So, how did short lines do as a group with their filings? Did they restrict themselves to addressing issues in which the change of ownership meant potential harm to their operations, or did they look at the filing as an opportunity to reach into the class I goodie bag for new benefits?
Chances are, any in this latter group will be in for some disappointments. By all indications, the primary concern of the STB boils down to adequacy of transportation options to the public, and, increasingly, the environmental and commuter impacts of the proposed transaction. (For more on the environmental side, see the STB's website for its Section of Environmental Analysis, www.conrailmerger.com.) Handing out new marketing and operating advantages to the affected parties has not appeared to be part of the agenda.
So, how did short lines measure up? In many cases, no filings were necessary to address strategic concerns. To give an example, I worked closely with about fifty short lines during the early days of these negotiations on behalf of Norfolk Southern. Most were able to find reasonable accommodation from their new class I partner once they made their desires known, often coming away from the table with some new capabilities. When the desired accommodation was not possible, the short lines were able to work with NS to find alternative solutions.
This doesn't mean that all concerns have been addressed, even now. For several of the short lines I dealt with, there are a number of "small" wrinkles yet to be ironed out: moving an interchange here, adding half a mile of track there, and facilitating interchange between short lines in yet another place. But the key thing to note is that all the major issues were worked out with the class I without resorting to the tedious - and expensive - process of a formal STB filing.
That's the good news. The bad news is the number of shortlines that took the opportunity to ask for favors. A random sampling of the three score short line filings for August 21 carried some real surprises.
For openers, railroad size was no barrier. There were notices from shortlines of all sizes, from tiny Effingham Ry to the NYS&W and the Buffalo & Pittsburgh. There were four in particular that could be seriously hurt by the merger as proposed and without conditions. Yet others just wanted to have their day in court, although their concerns had largely been addressed by NS and CSX. Some simply wanted to remain Parties of Record. A handful got plain greedy.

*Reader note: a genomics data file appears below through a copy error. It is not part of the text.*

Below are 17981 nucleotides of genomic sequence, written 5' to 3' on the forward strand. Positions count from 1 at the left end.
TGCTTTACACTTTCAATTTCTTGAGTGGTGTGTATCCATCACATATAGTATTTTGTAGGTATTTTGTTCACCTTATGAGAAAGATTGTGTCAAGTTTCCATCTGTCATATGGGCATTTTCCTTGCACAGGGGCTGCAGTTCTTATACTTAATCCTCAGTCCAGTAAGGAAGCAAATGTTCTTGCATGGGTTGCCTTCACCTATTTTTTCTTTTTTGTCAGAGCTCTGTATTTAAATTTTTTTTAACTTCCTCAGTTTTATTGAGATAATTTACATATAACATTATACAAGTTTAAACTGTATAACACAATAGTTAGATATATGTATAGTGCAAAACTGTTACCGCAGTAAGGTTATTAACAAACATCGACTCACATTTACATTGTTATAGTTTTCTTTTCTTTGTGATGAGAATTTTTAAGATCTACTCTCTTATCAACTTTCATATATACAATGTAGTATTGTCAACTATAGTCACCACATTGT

It was particularly surprising to see how many want trackage rights to address a perceived need to reach a second class I railroad where no such access had existed before the Conrail breakup became a possibility. Four in New England were identical in this respect. The rule has been, and there is every reason to believe it will continue, that if you are worse off as a result of the merger, the STB may possibly agree with you on relief.
On the other hand, if you are not materially harmed by the transaction it is doubtful the STB will agree with you on relief and so agree to help you improve an otherwise unchanged competitive position. Access to a second class I where there is only one today will probably not be perceived as addressing any "harm" by the STB.
These short lines don't have a lot of support from industry experts or associations. The AAR is on record as saying, "The 'access' proposals do not provide for genuine competition. They provide for compulsory rate-making or trackage rights on a subsidized basis that a competitive marketplace would never support." There's no explicit support from the ASLRA, either: their statement indicates that small railroads must have access to the national network through good service, reasonable routes and rates and effective interchanges -- but stops short of mentioning trackage rights.
Another handful of lines in and around the proposed "Conrail Shared Asset Operations" (Northern New Jersey, Philadelphia/South Jersey, Detroit) are clamoring for direct access to yards like Oak Island (Newark) and Pavonia (Camden). These requests are particularly egregious. Under the proposed arrangement, they will already automatically receive direct interchange with two class I lines without lifting a finger. Trackage rights under these circumstances would be an intrusive nuisance in the shared access areas as well as an unnecessary financial burden on those short lines themselves.
Trackage rights are nice, but they cost money in terms of cents per vehicle mile, scheduling track time, and getting in and out of yards. Let's say, for the sake of the argument, that you can field a two-man crew and a locomotive for $500. It's not unheard of for a crew to take the better part of a day to exercise those trackage rights. Thus you're not only out the $500 for that crew but also another $500 to have somebody else do the work your trackage rights crew could have done if they'd stayed home.
The CSAO is an operating entity only. It has no pricing authority, no industrial development arm, no sales force. All of that is handled by the respective class Is. So if you can't get satisfaction from one, you have the other to turn to. So why does anybody want to go to Camden or Newark if they don't have to? I haven't a clue.
By the time you read this, October 21 will be history. The bets now
(early October) are that change of control date won't be till this
time next year. And the smart money is on the short line operators
who can get through the next eleven months with maximum effect and